Hackney Council consult on rent increases (for extra services) but they do not consult the tenants on the extra rent they collect. For instance rents go up to put in central heating and tenants agree to a rent increase of £1. The Council then put on an extra rent of £2.60. So the rent (increase) would then be £3.60 not the agreed £1. This means hardship for tenants on low wages, pensioners and those who are disabled that are not on housing benefit as these people have to pay full rent and council tax. The Shoreditch New Deal Trust Board made a policy to help council tenants to become leaseholders, why don’t they make a policy to help council tenants with the Council and government MP’s heartless rent policies.

John Skeet, member of Shoreditch Tenants’ Association.

Shoreditch TA ask a good question. We think the answer is that the New Deal Board, with a few honourable exceptions, are more interested in selling-off council tenancies than helping council tenants. Only five of the 12 “community” representatives are staying as council tenants – despite three quarters of the homes in the New Deal being council tenants.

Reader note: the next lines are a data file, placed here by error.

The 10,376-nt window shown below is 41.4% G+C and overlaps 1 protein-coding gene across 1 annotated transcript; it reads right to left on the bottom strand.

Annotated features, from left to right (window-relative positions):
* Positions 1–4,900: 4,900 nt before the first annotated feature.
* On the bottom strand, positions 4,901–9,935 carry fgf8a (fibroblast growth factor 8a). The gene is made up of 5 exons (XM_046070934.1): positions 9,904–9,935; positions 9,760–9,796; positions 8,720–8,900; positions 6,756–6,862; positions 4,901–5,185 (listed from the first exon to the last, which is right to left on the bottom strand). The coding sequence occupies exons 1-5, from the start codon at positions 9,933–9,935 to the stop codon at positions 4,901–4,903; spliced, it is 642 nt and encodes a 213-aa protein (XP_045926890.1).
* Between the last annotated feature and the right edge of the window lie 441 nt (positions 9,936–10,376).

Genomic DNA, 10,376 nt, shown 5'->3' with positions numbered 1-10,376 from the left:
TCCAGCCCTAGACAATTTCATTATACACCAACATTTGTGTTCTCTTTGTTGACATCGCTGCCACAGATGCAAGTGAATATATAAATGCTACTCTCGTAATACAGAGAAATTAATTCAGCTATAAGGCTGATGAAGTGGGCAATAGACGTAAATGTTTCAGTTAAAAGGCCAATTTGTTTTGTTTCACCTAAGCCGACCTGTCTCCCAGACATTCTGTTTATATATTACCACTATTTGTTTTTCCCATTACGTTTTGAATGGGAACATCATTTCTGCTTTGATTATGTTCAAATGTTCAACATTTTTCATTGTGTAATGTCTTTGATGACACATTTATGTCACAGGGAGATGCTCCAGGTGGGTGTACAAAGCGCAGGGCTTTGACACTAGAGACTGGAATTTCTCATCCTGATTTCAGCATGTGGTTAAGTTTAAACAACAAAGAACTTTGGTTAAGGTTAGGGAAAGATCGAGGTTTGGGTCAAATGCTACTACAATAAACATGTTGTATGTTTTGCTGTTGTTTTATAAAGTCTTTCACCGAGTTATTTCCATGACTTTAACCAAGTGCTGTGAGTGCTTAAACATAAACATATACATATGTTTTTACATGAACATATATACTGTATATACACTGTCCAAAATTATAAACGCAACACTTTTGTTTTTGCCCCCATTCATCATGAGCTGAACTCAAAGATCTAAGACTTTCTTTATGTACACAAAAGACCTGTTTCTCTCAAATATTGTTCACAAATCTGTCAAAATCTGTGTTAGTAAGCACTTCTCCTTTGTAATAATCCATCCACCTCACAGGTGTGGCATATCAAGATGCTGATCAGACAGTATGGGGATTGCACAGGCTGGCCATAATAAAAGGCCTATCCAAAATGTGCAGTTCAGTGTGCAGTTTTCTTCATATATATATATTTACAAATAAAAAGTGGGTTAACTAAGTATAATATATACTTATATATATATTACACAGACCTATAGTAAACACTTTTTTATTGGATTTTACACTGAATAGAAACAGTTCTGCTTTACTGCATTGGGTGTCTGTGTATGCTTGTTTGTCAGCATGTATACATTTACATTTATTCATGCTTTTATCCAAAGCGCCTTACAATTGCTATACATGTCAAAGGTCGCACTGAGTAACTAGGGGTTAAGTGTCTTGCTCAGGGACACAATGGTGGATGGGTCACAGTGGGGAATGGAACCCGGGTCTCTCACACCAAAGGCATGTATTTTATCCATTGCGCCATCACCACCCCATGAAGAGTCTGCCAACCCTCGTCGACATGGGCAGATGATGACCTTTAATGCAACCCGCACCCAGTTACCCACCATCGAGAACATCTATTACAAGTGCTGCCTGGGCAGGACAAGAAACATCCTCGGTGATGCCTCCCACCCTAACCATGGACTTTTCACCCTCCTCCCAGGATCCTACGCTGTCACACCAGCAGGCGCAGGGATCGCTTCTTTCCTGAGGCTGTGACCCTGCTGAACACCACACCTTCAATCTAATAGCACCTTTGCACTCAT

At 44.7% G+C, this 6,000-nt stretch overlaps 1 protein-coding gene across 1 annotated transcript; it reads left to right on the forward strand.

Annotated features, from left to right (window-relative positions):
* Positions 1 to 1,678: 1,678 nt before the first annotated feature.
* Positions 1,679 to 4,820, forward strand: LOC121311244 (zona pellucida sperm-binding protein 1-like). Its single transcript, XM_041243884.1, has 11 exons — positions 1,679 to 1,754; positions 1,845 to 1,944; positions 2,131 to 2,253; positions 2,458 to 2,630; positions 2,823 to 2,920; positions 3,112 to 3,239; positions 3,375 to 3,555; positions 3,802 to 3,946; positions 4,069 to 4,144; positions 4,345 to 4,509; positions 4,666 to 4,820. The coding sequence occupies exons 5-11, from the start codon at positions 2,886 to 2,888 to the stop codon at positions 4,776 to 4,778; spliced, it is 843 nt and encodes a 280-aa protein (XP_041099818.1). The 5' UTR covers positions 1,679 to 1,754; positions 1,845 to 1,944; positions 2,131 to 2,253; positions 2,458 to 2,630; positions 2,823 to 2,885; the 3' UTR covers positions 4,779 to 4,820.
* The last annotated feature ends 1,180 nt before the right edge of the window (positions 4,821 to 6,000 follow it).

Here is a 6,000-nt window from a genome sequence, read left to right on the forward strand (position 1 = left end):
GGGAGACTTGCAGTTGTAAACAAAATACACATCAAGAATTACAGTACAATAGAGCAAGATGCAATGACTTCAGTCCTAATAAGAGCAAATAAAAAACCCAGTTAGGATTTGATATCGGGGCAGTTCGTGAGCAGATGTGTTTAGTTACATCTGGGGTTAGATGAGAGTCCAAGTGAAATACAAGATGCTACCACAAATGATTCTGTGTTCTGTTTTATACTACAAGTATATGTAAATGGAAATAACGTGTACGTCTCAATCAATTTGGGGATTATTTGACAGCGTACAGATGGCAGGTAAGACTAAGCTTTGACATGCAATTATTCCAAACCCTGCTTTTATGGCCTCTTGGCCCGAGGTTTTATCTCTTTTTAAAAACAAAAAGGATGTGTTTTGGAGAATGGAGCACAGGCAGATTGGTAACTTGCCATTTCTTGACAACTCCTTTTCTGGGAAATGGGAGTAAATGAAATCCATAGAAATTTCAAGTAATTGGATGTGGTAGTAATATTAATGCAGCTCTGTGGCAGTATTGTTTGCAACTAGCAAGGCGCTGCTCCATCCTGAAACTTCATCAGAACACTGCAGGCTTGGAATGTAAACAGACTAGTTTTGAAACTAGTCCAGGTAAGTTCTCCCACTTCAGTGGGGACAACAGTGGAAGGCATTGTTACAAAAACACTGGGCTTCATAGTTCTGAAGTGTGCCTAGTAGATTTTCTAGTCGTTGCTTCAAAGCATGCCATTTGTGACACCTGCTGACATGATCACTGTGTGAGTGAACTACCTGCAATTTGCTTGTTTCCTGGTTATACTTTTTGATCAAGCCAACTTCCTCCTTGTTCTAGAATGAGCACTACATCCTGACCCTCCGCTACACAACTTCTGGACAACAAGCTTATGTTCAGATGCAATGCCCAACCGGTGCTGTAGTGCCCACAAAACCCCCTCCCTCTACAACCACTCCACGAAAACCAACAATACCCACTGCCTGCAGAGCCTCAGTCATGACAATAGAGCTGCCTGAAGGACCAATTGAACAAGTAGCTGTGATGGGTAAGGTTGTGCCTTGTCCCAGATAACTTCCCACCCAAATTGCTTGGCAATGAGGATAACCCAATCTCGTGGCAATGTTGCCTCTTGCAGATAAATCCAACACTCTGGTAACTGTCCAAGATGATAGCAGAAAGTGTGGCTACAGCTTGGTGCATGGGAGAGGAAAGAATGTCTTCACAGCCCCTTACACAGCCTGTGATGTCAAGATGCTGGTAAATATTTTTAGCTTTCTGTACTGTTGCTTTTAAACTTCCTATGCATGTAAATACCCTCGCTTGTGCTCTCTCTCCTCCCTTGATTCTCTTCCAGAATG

I have to criticise the newsletter/New Deal Trust. (They) seem to give too much space to those people who find fault with everything new. I find that too much time is spent moaning about the growth in restaurants and bars etc…. These bring in money some of which is spent in local shops and pubs. It’s not surprising that new people to the area prefer to go to the newer bars etc some in the new deal area are so unfriendly to anything new, verging on the hostile.